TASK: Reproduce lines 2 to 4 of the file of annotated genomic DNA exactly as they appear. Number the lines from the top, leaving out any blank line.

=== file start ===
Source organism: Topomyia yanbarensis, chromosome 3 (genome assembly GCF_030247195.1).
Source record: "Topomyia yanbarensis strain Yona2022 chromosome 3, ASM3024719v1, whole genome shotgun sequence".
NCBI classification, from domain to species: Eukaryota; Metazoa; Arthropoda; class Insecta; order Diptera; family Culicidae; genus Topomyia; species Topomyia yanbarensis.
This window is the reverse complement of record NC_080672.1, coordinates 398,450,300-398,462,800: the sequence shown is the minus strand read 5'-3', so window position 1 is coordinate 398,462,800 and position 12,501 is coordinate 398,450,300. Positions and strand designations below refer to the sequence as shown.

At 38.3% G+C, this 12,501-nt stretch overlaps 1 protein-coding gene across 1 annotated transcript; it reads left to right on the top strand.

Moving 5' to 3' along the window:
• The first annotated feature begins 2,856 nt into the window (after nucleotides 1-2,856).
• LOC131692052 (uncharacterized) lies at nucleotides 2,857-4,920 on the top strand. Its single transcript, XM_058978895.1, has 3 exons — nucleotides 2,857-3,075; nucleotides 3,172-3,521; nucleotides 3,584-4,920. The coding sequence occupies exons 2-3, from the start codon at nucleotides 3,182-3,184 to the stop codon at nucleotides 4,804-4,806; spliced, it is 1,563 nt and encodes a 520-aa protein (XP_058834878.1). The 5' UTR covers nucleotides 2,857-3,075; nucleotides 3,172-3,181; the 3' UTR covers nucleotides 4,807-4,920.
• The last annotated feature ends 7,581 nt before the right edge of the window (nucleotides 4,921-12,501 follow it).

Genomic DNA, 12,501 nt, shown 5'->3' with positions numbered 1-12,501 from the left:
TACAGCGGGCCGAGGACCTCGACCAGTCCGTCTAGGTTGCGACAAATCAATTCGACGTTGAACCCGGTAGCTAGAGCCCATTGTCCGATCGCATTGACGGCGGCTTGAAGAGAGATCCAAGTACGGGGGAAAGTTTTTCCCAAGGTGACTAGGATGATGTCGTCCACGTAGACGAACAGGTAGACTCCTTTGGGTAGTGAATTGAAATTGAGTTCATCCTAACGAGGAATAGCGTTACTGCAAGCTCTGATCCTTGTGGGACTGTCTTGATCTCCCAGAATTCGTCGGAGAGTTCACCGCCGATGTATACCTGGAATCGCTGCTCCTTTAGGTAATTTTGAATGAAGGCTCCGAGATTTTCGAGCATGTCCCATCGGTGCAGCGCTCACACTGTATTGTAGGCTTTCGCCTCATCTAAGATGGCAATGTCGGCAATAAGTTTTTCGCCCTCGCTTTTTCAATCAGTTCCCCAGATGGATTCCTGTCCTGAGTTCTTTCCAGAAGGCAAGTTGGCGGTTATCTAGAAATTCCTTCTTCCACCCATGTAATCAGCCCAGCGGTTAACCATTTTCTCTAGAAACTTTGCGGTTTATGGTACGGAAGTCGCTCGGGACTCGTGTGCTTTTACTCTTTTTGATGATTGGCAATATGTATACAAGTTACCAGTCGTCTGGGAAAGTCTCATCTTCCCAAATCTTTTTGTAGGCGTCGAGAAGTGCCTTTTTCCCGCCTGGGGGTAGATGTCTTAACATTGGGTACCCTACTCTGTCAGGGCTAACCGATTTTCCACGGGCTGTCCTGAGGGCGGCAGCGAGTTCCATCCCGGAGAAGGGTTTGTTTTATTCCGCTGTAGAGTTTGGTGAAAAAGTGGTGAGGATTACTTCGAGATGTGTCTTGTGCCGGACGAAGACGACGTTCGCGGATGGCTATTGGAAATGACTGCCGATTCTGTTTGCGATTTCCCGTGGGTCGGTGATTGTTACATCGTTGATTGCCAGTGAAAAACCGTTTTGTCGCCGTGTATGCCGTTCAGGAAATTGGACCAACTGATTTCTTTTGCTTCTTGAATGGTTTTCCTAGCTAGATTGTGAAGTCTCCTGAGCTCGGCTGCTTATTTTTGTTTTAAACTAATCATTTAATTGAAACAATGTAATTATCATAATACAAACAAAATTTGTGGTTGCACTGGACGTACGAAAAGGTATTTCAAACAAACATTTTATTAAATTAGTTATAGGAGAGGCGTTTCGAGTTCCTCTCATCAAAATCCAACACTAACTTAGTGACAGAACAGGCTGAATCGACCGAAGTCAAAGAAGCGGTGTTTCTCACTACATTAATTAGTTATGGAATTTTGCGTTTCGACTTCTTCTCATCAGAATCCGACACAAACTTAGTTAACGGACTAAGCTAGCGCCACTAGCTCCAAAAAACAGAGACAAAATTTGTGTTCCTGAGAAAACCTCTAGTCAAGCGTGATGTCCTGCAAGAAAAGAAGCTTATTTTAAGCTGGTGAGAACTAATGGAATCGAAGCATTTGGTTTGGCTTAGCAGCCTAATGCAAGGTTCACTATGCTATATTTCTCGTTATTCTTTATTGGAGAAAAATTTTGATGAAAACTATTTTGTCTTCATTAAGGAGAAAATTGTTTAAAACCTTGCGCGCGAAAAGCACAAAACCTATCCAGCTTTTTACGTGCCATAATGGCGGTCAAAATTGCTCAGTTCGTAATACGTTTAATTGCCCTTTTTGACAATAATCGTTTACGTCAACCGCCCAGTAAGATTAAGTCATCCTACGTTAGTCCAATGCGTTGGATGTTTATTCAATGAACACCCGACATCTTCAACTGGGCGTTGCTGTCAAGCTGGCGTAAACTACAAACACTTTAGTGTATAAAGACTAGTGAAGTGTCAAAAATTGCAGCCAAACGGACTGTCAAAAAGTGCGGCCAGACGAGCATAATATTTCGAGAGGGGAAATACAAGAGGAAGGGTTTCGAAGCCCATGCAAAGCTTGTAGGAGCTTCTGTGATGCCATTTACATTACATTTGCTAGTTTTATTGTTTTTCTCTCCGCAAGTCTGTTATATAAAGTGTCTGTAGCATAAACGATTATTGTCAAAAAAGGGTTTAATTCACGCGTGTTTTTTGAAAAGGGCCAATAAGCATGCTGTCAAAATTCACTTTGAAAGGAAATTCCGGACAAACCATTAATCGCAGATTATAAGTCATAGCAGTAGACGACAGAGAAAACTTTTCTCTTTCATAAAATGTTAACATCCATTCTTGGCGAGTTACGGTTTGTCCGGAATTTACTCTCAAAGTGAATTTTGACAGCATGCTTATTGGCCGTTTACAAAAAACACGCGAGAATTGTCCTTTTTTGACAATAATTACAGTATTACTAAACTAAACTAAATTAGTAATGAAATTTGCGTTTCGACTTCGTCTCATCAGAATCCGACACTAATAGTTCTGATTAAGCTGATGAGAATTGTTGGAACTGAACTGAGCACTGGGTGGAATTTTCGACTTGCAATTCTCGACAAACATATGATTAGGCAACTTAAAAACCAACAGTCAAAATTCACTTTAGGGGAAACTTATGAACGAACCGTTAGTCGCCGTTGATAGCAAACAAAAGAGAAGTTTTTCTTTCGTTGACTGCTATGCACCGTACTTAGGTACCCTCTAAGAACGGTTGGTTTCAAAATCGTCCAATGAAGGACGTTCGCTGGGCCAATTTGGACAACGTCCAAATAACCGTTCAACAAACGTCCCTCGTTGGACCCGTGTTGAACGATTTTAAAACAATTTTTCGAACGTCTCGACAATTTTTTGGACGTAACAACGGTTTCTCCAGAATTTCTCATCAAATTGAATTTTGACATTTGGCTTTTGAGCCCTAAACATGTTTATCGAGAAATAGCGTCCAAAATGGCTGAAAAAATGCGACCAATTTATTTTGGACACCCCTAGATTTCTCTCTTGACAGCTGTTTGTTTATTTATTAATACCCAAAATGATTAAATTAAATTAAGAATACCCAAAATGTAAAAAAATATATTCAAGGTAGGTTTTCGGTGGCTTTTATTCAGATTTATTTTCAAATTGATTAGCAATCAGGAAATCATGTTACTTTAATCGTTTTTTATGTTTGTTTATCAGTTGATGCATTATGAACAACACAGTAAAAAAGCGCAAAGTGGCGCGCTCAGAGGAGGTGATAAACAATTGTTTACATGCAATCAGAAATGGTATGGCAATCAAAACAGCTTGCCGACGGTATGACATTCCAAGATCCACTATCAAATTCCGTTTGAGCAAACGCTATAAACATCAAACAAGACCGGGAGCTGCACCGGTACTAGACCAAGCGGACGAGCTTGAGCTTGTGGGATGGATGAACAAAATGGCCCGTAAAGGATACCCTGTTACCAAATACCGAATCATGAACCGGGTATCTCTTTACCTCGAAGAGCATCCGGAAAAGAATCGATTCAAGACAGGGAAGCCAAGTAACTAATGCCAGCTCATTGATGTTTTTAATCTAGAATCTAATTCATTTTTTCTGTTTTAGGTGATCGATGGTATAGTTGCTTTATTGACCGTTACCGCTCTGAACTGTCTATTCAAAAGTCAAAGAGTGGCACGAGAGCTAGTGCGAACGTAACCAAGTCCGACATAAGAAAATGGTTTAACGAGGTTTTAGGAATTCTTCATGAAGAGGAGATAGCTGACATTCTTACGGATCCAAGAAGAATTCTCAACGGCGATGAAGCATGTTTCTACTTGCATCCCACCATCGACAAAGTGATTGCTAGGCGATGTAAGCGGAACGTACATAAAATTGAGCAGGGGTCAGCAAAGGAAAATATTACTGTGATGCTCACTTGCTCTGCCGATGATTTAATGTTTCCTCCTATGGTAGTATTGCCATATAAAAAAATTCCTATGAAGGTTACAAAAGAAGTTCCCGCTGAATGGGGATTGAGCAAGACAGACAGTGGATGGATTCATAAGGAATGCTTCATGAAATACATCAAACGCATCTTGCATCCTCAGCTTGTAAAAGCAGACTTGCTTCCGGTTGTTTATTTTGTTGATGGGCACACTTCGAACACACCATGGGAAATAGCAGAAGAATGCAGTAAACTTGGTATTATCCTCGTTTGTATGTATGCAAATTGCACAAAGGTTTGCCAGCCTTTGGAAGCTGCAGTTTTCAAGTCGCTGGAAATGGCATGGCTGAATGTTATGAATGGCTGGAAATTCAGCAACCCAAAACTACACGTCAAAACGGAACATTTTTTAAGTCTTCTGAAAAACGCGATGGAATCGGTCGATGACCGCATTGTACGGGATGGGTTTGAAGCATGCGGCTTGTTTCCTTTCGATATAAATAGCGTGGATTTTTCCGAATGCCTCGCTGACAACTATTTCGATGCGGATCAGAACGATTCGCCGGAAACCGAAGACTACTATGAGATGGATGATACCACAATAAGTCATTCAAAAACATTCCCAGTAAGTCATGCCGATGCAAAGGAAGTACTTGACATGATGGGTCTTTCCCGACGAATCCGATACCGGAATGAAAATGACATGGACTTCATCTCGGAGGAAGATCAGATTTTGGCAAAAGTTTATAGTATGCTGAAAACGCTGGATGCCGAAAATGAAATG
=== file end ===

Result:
Source record: "Topomyia yanbarensis strain Yona2022 chromosome 3, ASM3024719v1, whole genome shotgun sequence".
NCBI classification, from domain to species: Eukaryota; Metazoa; Arthropoda; class Insecta; order Diptera; family Culicidae; genus Topomyia; species Topomyia yanbarensis.
This window is the reverse complement of record NC_080672.1, coordinates 398,450,300-398,462,800: the sequence shown is the minus strand read 5'-3', so window position 1 is coordinate 398,462,800 and position 12,501 is coordinate 398,450,300. Positions and strand designations below refer to the sequence as shown.